Fixtures of Farmington: Village Shoe Inn perseveres by putting customers (and their feet) first

Businesses come and go, but in downtown Farmington, a handful of merchants have weathered decades of economic and technological shifts, establishing themselves as tried-and-true anchors of this vibrant, small-town community.


To celebrate these beloved local institutions, Metromode’s On the Ground Farmington project has been publishing a Fixtures of Farmington series, whereby we shine a spotlight on these businesses’ owners; chronicle each venture’s origin story; and gather insights on how and why these businesses, after so many years, continue to thrive.


In the 1970s, Farmington’s Village Shoe Inn was the third of about a half-dozen stores by that name that opened the metro Detroit area, and now it’s one of three that remain. (The other two are in Eastpointe, where its office is also based, and Rochester.) Why does owner Chuck Thibault think the Farmington location is still open for business, after almost 50 years?
Photo by David Lewinski.


“It’s centrally located, there are lots of residential, and it’s just a beautiful area,” says Thibault. “And there’s a lot of traffic on Grand River, so we’re seen by people.”


When VSI first moved into its building – which had, at one time, been a car dealership – it shared the space with four other small stores. Then, 25 years ago, VSI bought the building outright and expanded to fill the whole space.


How did the Thibault family get into shoes?


“My mother, for some reason, was fixated on shoes,” says Thibault. “She likes to tell this story about how, when she was growing up in East Detroit, a girl in her class was supposed to hold the button on the drinking fountain for her for a count of ten seconds. She stopped at two, and my mom said, ‘Mary Lou, why’d you stop at two?’ and the girl said, ‘Because you’re wearing your brother’s shoes.’ They weren’t well off, so my mom wore a lot of hand-me-downs.”


When Chuck was in high school, his mother, Marianne Thibault, worked at B. Siegel, a Detroit department store, and learned as much as she could while plotting to open a shoe store. “She went to St. Louis and brought back the inventory for her first store in a suitcase,” said Thibault. “ … On the flight back, she was talking to the guy next to her. She explained that she was starting a shoe store, and he started telling her about how many businesses fail. She came home crying, telling my dad, ‘I just spent all of your money!’ … But that guy didn’t know who he was talking to. … My mom is someone who can’t be stopped, no matter what she’s doing. She’s got a ton of drive.”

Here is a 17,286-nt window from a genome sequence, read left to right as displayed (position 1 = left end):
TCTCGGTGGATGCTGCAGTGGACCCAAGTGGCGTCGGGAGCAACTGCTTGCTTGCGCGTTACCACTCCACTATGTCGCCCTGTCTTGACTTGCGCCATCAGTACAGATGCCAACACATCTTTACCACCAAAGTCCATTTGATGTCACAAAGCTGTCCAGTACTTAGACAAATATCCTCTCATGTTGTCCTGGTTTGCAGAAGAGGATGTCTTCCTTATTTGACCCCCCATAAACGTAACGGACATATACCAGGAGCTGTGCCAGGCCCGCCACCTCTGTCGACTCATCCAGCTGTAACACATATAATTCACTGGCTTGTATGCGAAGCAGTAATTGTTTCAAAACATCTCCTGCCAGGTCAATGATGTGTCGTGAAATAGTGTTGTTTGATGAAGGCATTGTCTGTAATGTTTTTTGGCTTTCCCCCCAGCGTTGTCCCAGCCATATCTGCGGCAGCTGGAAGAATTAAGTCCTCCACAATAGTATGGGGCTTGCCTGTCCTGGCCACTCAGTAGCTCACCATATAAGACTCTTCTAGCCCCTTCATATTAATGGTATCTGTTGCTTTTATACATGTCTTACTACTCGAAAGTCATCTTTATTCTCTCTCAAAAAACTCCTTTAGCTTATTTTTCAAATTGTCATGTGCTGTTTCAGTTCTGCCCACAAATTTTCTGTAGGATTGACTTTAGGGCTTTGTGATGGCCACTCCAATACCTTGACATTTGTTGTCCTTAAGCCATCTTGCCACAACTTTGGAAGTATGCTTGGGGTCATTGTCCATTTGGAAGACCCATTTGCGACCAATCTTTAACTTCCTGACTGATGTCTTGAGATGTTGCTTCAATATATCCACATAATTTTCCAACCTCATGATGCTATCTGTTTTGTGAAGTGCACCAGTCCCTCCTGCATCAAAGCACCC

Chuck Thibault tried a few different jobs, “but I always came back to this. In high school, I’d get up and help out at the store. In college, I was there. So at one point, I just never left. I was getting married, and then we had four kids in five years, so then it became a matter of, I better make this work.”Photo by David Lewinski.


Indeed, all four of Thibault’s children work in the family business, as does his wife, making VSI a three-generation family business. “They’re honestly the best salespeople and computer people I’ve ever had,” says Thibault.


How has VSI survived the advent of online shopping?


“I try to keep costs down by doing things like working 100 hours a week,” said Thibault. “And when a shoe comes in the back door, I Google everything to make sure we’ve got the lowest price in the world – online, everywhere. … And you have to keep getting better at buying. … And people have to enjoy their time in our stores, and they do. … It’s like playing dress up, and the music’s on, and we get to put in our two cents when customers ask for it. It’s almost more of a happening. … We have some customers coming in every two weeks, or every week. I think people are starved of that sense of fun and connection shopping online. There are not that many places left where you can go and feel comfortable and at home.”


Thibault sees this firsthand at shoe shows. “There was a time when we knew every third person we passed,” he says. “People who had businesses like ours in another state. Now none of them are there. They’re gone. The only ones buying shoes are big department stores or online people. … Then you’ve got all of us running in different directions in the showroom, … saying, ‘Look at this!’ So we end up with a more varied collection of shoes.”


Thibault ultimately believes that VSI’s longevity comes down to hard work and relationships. “If we weren’t doing this from the heart, if this wasn’t genuine, if we were just selling to push things on people, we wouldn’t last,” he says. “ … We don’t take ourselves too seriously, and we know we don’t know everything. … We’re willing to talk and think and keep an open mind; and we have a taste level where you can immediately say, ‘I love this,’ or ‘No thanks.’ I’ve been working with customers for 40 years now. It’s just something that gets into your DNA.”

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